As one of the first two Northeastern University students to go on co-op in El Salvador, Kerry Ross certainly made the most of the experience.
Ross, an international affairs major, worked for Epilogos, a nonprofit organization that seeks to improve the lives of impoverished families in Salvadoran villages through community development. The organization addresses issues related to housing, education, food and water supplies, employment and public sanitation.
While on co-op in the village of San Jose Villaneuva from mid-January until early May, Ross taught English to local children and helped build new homes for seven families, some of whom were living in structures made partly of cardboard, tin, and plastic tarps. The new homes, he says, were constructed with cement blocks and painted in vibrant colors, giving these families safer and more welcoming places to live.
Ross says the experiential learning opportunity was “life-altering,” giving him a whole new outlook on life as he encountered needy families rising above the adversity they face.
“Every house that I went into, people offered me food. Little kids were giving me so much. It was from people who couldn’t afford three meals a day,” Ross says. “They were poor. They didn’t have clothes. But the children had such genuine laughter. It’s something I’ll never forget.”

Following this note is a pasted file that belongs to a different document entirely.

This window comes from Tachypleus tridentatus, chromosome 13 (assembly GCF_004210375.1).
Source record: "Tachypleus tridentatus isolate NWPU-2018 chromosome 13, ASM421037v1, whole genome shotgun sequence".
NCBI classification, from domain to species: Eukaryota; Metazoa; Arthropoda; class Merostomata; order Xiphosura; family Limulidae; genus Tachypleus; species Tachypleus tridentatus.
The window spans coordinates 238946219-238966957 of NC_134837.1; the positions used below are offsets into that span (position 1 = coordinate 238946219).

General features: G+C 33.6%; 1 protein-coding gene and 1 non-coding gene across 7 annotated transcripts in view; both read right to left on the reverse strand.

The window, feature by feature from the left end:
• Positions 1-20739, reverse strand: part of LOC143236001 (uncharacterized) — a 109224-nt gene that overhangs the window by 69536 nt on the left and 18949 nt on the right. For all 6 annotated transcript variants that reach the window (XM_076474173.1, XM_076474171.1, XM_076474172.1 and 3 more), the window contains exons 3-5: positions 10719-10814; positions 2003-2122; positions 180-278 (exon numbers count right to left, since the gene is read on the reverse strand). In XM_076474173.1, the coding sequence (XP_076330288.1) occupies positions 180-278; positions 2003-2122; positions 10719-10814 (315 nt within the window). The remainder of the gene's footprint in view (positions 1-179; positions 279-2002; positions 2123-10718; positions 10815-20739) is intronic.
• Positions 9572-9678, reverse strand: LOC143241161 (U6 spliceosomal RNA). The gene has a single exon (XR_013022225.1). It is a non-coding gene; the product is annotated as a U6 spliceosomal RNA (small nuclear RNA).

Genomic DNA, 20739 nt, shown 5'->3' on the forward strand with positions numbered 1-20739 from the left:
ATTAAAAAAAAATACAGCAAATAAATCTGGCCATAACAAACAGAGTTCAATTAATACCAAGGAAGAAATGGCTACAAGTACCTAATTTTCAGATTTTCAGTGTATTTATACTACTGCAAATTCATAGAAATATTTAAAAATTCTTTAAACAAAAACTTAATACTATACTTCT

Ross is already planning to make good on that pledge. After he graduates in December, he plans to return to El Salvador to establish a local business for the community to make and sell ponchos, which he hopes will keep the people dry during the rainy season. He was inspired by the realization that many children there walk to school in the pouring rain and often show up ready to learn but drenched.
Toward the end of his co-op, Ross guided a visiting loan officer from a microfinance institution throughout the town, showing him small businesses that could be strong candidates for loans.
Coincidentally, the work prepared Ross for his next global experience with Northeastern — a Social Enterprise Institute Field Study Program in Belize and the Dominican Republic working with two other microfinance institutions to help survey potential borrowers.
“This past month really showed me what you can do if you go abroad,” he says.